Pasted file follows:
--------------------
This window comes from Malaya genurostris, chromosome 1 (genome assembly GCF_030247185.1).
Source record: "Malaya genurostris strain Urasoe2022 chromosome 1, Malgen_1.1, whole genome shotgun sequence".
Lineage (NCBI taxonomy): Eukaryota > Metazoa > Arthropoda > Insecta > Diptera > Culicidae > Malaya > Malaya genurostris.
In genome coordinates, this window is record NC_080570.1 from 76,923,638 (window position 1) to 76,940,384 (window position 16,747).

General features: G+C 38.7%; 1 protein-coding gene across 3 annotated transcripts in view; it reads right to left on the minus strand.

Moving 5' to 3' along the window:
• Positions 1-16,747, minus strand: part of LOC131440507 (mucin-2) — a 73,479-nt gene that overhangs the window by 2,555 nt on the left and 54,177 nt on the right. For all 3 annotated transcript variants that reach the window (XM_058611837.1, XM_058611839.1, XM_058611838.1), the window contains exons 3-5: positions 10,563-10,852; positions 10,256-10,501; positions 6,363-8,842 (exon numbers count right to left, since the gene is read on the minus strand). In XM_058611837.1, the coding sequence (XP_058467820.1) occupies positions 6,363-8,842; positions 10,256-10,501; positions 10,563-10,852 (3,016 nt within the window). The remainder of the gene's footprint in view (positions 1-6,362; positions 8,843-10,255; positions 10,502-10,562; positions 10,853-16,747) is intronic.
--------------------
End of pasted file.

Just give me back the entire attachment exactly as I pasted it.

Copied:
This window comes from Malaya genurostris, chromosome 1 (genome assembly GCF_030247185.1).
Source record: "Malaya genurostris strain Urasoe2022 chromosome 1, Malgen_1.1, whole genome shotgun sequence".
Lineage (NCBI taxonomy): Eukaryota > Metazoa > Arthropoda > Insecta > Diptera > Culicidae > Malaya > Malaya genurostris.
In genome coordinates, this window is record NC_080570.1 from 76,923,638 (window position 1) to 76,940,384 (window position 16,747).

General features: G+C 38.7%; 1 protein-coding gene across 3 annotated transcripts in view; it reads right to left on the minus strand.

Moving 5' to 3' along the window:
• Positions 1-16,747, minus strand: part of LOC131440507 (mucin-2) — a 73,479-nt gene that overhangs the window by 2,555 nt on the left and 54,177 nt on the right. For all 3 annotated transcript variants that reach the window (XM_058611837.1, XM_058611839.1, XM_058611838.1), the window contains exons 3-5: positions 10,563-10,852; positions 10,256-10,501; positions 6,363-8,842 (exon numbers count right to left, since the gene is read on the minus strand). In XM_058611837.1, the coding sequence (XP_058467820.1) occupies positions 6,363-8,842; positions 10,256-10,501; positions 10,563-10,852 (3,016 nt within the window). The remainder of the gene's footprint in view (positions 1-6,362; positions 8,843-10,255; positions 10,502-10,562; positions 10,853-16,747) is intronic.